Sigmoid volvulus in a child
Ayman Elhosny, Behrouz Banieghbal
Corresponding author: Ayman Elhosny, Paediatric Surgery Department at Tygerberg Children´s Hospital, Faculty of Medicine and Health Sciences, Stellenbosch University, Cape town, South Africa
Received: 15 Jul 2020 - Accepted: 24 Jul 2020 - Published: 29 Jul 2020
Domain: Pediatric surgery
Keywords: Sigmoid volvulus, intestinal obstruction, coffee-bean sign, children
©Ayman Elhosny et al. PAMJ - Clinical Medicine (ISSN: 2707-2797). This is an Open Access article distributed under the terms of the Creative Commons Attribution International 4.0 License (https://creativecommons.org/licenses/by/4.0/), which permits unrestricted use, distribution, and reproduction in any medium, provided the original work is properly cited.
Cite this article: Ayman Elhosny et al. Sigmoid volvulus in a child. PAMJ - Clinical Medicine. 2020;3:145. [doi: 10.11604/pamj-cm.2020.3.145.24896]
Available online at: https://www.clinical-medicine.panafrican-med-journal.com/content/article/3/145/full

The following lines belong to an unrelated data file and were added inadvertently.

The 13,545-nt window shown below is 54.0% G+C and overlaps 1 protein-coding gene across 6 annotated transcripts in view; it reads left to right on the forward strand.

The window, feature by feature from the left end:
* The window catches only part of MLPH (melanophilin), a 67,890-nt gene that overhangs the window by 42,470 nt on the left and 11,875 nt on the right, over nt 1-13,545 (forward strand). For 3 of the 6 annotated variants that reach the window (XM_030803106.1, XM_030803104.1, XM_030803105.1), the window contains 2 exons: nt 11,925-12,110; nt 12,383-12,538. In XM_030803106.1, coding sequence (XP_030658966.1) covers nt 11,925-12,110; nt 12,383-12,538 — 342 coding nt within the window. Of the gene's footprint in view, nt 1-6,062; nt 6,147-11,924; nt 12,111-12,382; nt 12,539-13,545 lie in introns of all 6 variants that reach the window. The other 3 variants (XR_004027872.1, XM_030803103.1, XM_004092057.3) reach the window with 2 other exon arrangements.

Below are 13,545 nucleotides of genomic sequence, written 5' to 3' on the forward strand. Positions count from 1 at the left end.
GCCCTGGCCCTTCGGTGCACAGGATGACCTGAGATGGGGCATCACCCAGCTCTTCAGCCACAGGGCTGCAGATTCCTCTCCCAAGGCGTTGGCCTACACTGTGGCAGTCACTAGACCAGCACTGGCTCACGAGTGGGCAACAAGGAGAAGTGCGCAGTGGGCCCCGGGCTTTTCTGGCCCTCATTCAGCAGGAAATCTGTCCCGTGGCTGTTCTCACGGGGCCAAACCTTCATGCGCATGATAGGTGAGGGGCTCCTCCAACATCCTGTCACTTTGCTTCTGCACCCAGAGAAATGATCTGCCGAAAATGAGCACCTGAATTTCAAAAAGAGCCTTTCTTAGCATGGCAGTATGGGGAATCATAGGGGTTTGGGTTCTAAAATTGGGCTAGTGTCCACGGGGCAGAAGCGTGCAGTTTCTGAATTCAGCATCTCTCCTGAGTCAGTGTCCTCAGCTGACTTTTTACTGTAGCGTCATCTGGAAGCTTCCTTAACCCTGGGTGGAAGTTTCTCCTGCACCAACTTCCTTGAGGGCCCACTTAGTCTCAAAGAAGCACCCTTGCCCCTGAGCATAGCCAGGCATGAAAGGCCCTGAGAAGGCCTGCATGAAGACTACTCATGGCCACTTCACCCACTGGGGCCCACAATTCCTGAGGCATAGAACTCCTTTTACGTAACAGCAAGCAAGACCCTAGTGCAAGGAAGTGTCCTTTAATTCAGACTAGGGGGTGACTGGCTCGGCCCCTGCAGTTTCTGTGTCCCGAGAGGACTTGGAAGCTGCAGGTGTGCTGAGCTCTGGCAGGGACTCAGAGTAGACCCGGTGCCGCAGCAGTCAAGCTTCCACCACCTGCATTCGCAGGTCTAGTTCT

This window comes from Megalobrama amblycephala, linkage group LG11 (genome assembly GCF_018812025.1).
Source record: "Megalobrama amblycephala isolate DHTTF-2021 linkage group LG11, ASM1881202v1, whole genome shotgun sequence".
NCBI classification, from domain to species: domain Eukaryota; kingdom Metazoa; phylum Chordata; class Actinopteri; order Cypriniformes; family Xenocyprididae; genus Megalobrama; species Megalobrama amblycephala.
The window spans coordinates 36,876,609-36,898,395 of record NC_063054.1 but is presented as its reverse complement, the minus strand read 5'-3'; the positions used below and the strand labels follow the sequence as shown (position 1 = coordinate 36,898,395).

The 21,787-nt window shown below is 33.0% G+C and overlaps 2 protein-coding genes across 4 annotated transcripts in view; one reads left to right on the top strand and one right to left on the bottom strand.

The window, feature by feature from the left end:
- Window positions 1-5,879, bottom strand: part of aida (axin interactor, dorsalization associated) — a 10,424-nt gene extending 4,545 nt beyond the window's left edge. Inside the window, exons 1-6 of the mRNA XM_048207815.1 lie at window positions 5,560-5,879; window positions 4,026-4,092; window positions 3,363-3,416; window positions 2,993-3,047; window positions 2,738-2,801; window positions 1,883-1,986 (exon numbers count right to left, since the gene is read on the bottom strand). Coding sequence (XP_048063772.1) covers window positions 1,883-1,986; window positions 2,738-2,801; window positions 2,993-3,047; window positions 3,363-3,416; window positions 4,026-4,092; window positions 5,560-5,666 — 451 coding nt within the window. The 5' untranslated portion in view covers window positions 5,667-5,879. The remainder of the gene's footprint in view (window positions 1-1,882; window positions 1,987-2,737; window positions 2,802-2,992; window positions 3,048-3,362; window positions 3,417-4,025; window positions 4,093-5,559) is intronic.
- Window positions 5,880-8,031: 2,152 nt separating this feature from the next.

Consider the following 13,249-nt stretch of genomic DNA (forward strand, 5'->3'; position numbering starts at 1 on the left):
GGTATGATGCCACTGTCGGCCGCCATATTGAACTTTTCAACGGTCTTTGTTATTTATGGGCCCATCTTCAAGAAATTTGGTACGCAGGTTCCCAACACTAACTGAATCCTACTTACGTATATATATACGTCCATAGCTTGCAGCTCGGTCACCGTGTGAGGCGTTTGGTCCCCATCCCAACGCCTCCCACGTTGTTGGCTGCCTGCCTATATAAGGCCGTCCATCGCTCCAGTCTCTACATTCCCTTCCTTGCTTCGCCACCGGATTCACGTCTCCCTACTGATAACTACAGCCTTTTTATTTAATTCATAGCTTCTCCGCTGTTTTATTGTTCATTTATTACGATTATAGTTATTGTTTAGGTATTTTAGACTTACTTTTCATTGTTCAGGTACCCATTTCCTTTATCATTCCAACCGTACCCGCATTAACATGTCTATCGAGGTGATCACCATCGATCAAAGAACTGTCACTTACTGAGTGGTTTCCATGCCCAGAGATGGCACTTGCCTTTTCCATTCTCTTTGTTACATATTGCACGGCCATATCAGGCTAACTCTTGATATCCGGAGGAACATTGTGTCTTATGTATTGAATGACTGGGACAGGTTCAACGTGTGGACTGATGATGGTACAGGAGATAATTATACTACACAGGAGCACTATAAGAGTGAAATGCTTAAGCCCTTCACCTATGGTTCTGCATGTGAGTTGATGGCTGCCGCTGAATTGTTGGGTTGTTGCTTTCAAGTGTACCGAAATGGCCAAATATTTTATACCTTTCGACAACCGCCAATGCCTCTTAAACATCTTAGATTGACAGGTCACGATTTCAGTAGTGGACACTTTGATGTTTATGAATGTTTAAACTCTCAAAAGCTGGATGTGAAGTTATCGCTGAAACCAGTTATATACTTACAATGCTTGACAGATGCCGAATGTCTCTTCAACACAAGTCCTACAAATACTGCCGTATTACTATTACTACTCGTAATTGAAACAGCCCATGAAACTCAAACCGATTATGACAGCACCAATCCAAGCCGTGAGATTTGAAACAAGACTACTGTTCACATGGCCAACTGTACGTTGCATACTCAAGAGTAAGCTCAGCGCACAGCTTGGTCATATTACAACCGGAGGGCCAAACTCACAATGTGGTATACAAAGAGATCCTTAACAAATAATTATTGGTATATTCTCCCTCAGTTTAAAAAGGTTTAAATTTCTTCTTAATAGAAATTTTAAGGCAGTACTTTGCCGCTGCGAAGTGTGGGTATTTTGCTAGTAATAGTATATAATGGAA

Sigmoid volvulus in a child
Ayman Elhosny1,&, Behrouz Banieghbal1
A 10-year-old boy who was previously well presented with sudden onset of intermittent severe abdominal pain, non-bilious vomiting and constipation. Abdominal examination was essentially normal. Abdominal radiographs showed a large dilated loop of the colon with a few air-fluid levels on erect views (a) and supine views displayed a coffee-bean sign (b). Contrast enema was done to exclude other pathologies, which disclosed gradual narrowing of the sigmoid colon up to the level of obstruction, this is termed bird's beak sign (c). Radiological features were consistent with diagnosis of sigmoid volvulus (SV). The patient was taken to theatre for sigmoidoscopy, which successfully de-rotated SV and elective date for surgery was prearranged. However, the patient presented recurrent symptoms 3 weeks later. Urgent laparotomy was performed and 360-degree rotation of sigmoid colon identified (d). The bowel was de-rotated and sigmoid resection with primary anastomosis was performed. There were no complications and the child was asymptomatic at one month follow-up. Histology result of resected sigmoid colon was within normal limits.
Figure 1: a) abdominal radiographs (erect) shows a huge dilated loop of the colon with a few air-fluid levels (black arrows); b) abdominal radiographs (supine) shows a coffee-bean sign (thickening in the inner wall represents the double wall thickness of opposed loops of bowel with thinner outer walls due to single wall thickness); c) contrast enema shows gradual narrowing of the sigmoid colon up to the level of obstruction, which gives an appearance of bird´s beak sign (black arrow); d) sigmoid volvulus with 360-degree